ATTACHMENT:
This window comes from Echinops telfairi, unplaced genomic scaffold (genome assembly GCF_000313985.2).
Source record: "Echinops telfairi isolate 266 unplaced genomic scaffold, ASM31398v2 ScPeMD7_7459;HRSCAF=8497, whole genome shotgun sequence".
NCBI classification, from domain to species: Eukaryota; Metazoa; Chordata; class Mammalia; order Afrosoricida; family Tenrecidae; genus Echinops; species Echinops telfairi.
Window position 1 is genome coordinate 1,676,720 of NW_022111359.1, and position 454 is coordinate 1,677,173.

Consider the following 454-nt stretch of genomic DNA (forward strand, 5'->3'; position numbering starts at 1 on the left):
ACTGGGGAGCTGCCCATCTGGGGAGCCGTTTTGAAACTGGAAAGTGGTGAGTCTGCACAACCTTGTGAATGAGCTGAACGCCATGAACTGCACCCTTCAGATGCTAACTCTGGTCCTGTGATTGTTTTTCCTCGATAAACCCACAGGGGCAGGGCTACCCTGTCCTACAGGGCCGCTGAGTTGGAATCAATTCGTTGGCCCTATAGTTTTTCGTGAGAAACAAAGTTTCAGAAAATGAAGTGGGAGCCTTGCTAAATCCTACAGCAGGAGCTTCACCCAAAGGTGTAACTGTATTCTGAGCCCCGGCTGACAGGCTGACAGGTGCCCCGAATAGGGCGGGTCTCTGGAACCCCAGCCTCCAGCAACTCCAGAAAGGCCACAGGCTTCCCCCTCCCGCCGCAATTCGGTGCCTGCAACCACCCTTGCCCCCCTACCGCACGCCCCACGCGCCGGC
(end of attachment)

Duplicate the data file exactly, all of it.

This window comes from Echinops telfairi, unplaced genomic scaffold (genome assembly GCF_000313985.2).
Source record: "Echinops telfairi isolate 266 unplaced genomic scaffold, ASM31398v2 ScPeMD7_7459;HRSCAF=8497, whole genome shotgun sequence".
NCBI classification, from domain to species: Eukaryota; Metazoa; Chordata; class Mammalia; order Afrosoricida; family Tenrecidae; genus Echinops; species Echinops telfairi.
Window position 1 is genome coordinate 1,676,720 of NW_022111359.1, and position 454 is coordinate 1,677,173.

Consider the following 454-nt stretch of genomic DNA (forward strand, 5'->3'; position numbering starts at 1 on the left):
ACTGGGGAGCTGCCCATCTGGGGAGCCGTTTTGAAACTGGAAAGTGGTGAGTCTGCACAACCTTGTGAATGAGCTGAACGCCATGAACTGCACCCTTCAGATGCTAACTCTGGTCCTGTGATTGTTTTTCCTCGATAAACCCACAGGGGCAGGGCTACCCTGTCCTACAGGGCCGCTGAGTTGGAATCAATTCGTTGGCCCTATAGTTTTTCGTGAGAAACAAAGTTTCAGAAAATGAAGTGGGAGCCTTGCTAAATCCTACAGCAGGAGCTTCACCCAAAGGTGTAACTGTATTCTGAGCCCCGGCTGACAGGCTGACAGGTGCCCCGAATAGGGCGGGTCTCTGGAACCCCAGCCTCCAGCAACTCCAGAAAGGCCACAGGCTTCCCCCTCCCGCCGCAATTCGGTGCCTGCAACCACCCTTGCCCCCCTACCGCACGCCCCACGCGCCGGC